Spokane Valley High student flourished in welcoming community
Cassie Hundeby wasn’t sure Spokane Valley High School was big enough when she first saw it midway through her sophomore hear.
“I started high school on the other side of the state at a very big school, Curtis High School,” she said. “It’s a huge school. When I got to Spokane Valley High School and looked at it, I remember thinking, ‘Is that all there is? That can’t be big enough.’ ”
As they say, looks can be deceiving. And in this case, they were for Hundeby.
“What I found inside was so much more than I could imagine,” she said. “On my first day as a freshman at Curtis, I would ask the cheerleaders and the upperclassmen for help finding where I needed to go and I discovered that they weren’t always very nice to people.
“When I got here, everyone was friendly – you really come to be like one big family. And what I learned very early was that the more you were yourself, the more they liked you. If you tried to be someone you aren’t, they saw right through it. I learned very fast that it’s OK to be who you really are, and that gave me a lot of self-confidence.”
It’s a lesson that Hundeby embraced immediately.
“What I found was a community,” she said. “Oh my goodness. You cannot be here and not be part of the community because that’s central to what the whole school is about. That’s what I love about our school. You learn to work with other people because we do so many group projects together. You learn that everyone can contribute and you learn to find ways to help them do that.”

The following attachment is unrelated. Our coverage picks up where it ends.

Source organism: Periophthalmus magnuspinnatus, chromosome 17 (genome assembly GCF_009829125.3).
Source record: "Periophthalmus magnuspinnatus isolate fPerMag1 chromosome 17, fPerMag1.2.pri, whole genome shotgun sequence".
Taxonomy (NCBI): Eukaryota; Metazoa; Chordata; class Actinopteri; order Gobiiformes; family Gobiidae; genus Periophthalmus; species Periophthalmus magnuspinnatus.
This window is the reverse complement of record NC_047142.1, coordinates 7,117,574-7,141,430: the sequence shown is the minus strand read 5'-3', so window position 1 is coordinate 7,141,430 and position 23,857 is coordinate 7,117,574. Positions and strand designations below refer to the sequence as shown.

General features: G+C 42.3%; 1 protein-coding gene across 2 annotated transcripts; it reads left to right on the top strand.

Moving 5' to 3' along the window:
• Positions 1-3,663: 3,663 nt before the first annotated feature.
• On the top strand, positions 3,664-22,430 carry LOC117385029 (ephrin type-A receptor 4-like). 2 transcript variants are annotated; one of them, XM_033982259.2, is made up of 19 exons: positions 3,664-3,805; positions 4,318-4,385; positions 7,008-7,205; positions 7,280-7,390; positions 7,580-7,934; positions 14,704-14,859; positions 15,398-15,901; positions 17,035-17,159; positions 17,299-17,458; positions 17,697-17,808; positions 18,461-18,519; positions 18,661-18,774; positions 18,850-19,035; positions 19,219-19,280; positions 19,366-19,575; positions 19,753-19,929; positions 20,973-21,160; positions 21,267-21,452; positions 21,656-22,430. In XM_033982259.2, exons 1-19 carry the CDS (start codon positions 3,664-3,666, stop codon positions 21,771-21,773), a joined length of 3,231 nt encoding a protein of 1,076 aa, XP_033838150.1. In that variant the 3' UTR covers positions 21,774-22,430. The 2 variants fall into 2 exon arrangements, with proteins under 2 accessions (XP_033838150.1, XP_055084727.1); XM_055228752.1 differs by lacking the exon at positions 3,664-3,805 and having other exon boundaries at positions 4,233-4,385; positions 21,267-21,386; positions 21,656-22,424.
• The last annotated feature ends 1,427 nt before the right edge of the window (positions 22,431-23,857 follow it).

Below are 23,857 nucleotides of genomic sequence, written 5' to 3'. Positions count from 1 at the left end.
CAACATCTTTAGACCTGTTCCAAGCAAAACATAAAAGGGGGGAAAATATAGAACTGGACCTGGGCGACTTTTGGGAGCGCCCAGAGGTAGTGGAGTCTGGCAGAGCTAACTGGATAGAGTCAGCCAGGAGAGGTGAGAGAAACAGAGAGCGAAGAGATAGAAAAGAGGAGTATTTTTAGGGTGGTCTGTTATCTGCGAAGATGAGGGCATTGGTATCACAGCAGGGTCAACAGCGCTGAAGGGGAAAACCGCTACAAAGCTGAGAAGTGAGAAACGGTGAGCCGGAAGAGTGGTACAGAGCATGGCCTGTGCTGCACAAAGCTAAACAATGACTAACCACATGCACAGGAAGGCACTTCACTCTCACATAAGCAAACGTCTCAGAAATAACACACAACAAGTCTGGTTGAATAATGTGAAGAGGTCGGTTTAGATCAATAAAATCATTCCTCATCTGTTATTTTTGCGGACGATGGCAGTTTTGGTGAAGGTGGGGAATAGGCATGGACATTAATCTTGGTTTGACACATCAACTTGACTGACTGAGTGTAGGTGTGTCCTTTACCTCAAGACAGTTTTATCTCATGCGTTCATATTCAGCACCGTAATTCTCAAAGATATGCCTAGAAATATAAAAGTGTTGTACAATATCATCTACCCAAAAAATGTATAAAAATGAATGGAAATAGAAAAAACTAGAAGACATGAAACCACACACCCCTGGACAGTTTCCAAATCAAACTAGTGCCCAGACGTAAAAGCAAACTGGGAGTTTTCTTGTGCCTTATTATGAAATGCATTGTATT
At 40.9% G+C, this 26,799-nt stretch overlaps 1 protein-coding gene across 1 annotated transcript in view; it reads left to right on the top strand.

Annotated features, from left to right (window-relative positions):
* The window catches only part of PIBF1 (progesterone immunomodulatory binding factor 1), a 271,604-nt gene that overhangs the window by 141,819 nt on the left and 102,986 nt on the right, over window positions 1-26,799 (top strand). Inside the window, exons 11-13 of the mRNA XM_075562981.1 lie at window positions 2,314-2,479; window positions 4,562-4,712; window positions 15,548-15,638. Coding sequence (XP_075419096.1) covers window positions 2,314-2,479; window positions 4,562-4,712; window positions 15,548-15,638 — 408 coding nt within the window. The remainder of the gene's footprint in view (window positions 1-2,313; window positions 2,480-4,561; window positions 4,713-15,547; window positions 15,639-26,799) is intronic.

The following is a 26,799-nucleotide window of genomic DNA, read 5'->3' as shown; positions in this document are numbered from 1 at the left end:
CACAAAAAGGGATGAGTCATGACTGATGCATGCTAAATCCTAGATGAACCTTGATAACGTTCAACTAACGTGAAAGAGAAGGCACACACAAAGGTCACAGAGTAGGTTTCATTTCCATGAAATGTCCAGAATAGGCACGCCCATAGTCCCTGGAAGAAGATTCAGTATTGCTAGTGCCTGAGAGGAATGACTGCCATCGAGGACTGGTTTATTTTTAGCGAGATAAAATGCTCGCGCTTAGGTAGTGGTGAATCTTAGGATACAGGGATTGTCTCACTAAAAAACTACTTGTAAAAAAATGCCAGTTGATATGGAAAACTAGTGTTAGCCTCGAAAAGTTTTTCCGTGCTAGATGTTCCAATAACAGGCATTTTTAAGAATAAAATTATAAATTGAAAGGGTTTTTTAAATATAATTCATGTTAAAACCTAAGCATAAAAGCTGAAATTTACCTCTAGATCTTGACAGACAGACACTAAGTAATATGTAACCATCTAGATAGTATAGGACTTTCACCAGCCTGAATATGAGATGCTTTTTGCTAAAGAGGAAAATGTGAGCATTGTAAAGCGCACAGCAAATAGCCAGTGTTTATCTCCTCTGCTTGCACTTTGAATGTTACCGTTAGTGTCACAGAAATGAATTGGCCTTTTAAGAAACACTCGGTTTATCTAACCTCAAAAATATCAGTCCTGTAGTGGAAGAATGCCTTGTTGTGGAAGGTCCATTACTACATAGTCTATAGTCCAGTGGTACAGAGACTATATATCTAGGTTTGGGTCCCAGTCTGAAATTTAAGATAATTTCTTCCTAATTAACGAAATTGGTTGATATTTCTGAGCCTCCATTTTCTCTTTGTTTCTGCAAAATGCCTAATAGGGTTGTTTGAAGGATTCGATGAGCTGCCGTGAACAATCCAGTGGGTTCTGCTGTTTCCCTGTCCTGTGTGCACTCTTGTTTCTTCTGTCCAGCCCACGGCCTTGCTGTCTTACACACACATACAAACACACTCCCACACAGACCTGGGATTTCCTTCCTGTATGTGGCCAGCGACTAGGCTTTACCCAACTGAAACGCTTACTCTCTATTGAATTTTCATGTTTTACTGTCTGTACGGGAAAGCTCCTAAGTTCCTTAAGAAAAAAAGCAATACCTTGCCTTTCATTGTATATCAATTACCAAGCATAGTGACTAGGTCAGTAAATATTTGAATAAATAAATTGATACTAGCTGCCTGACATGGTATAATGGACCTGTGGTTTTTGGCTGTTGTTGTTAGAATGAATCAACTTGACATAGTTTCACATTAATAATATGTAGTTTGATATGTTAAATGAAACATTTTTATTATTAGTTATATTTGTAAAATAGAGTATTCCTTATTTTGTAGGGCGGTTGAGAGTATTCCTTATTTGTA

Naturally optimistic and upbeat, Hundeby has grown to be the heart of the school – known for her pet saying: “It’s fun to be a Hun-de-by!”
And the senior has developed the confidence to inspire those around her who are having a bad day, or to tell them when they’re making decisions that could be harmful to others.
Those group projects she took part in as a student already are paying dividends, she said.
“I just went out and interviewed for my first job,” she said. “After all those projects, you have to have learned some pretty good presentation skills and I think that really helped me. I got the job my first time out!”
When it came to deciding on her future path, Hundeby and her teachers treated it like a group project.
“I spent a lot of time talking through options with my teachers – and we talked through everything,” she said. “I enjoyed the process and it’s helped me figure out just exactly what I want to do and how I plan to get there.
“I am going to enroll at Spokane Falls and spend two years getting my associate of arts degree, and then I am going to transfer to a college, and I haven’t decided yet which one I’ll want to go to, but I plan to study nursing.”